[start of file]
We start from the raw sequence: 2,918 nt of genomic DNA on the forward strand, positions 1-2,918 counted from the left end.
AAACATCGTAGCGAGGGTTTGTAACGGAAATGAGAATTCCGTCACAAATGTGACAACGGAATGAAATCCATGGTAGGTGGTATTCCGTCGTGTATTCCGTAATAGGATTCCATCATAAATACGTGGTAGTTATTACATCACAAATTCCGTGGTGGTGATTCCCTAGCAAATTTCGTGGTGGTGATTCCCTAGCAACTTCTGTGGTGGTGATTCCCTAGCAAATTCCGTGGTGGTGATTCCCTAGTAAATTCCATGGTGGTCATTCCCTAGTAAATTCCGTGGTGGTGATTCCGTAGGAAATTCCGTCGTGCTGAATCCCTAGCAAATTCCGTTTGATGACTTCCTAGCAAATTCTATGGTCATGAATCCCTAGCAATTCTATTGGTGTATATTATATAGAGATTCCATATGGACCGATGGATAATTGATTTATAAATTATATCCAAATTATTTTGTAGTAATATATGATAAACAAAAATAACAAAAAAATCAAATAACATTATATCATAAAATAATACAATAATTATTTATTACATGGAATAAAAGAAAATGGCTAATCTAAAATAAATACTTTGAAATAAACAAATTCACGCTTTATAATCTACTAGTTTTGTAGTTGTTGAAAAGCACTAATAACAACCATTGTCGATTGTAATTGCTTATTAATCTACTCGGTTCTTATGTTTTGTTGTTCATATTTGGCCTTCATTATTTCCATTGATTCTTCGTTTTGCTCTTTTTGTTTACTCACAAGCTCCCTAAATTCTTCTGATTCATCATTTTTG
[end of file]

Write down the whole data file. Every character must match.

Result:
We start from the raw sequence: 2,918 nt of genomic DNA on the forward strand, positions 1-2,918 counted from the left end.
AAACATCGTAGCGAGGGTTTGTAACGGAAATGAGAATTCCGTCACAAATGTGACAACGGAATGAAATCCATGGTAGGTGGTATTCCGTCGTGTATTCCGTAATAGGATTCCATCATAAATACGTGGTAGTTATTACATCACAAATTCCGTGGTGGTGATTCCCTAGCAAATTTCGTGGTGGTGATTCCCTAGCAACTTCTGTGGTGGTGATTCCCTAGCAAATTCCGTGGTGGTGATTCCCTAGTAAATTCCATGGTGGTCATTCCCTAGTAAATTCCGTGGTGGTGATTCCGTAGGAAATTCCGTCGTGCTGAATCCCTAGCAAATTCCGTTTGATGACTTCCTAGCAAATTCTATGGTCATGAATCCCTAGCAATTCTATTGGTGTATATTATATAGAGATTCCATATGGACCGATGGATAATTGATTTATAAATTATATCCAAATTATTTTGTAGTAATATATGATAAACAAAAATAACAAAAAAATCAAATAACATTATATCATAAAATAATACAATAATTATTTATTACATGGAATAAAAGAAAATGGCTAATCTAAAATAAATACTTTGAAATAAACAAATTCACGCTTTATAATCTACTAGTTTTGTAGTTGTTGAAAAGCACTAATAACAACCATTGTCGATTGTAATTGCTTATTAATCTACTCGGTTCTTATGTTTTGTTGTTCATATTTGGCCTTCATTATTTCCATTGATTCTTCGTTTTGCTCTTTTTGTTTACTCACAAGCTCCCTAAATTCTTCTGATTCATCATTTTTG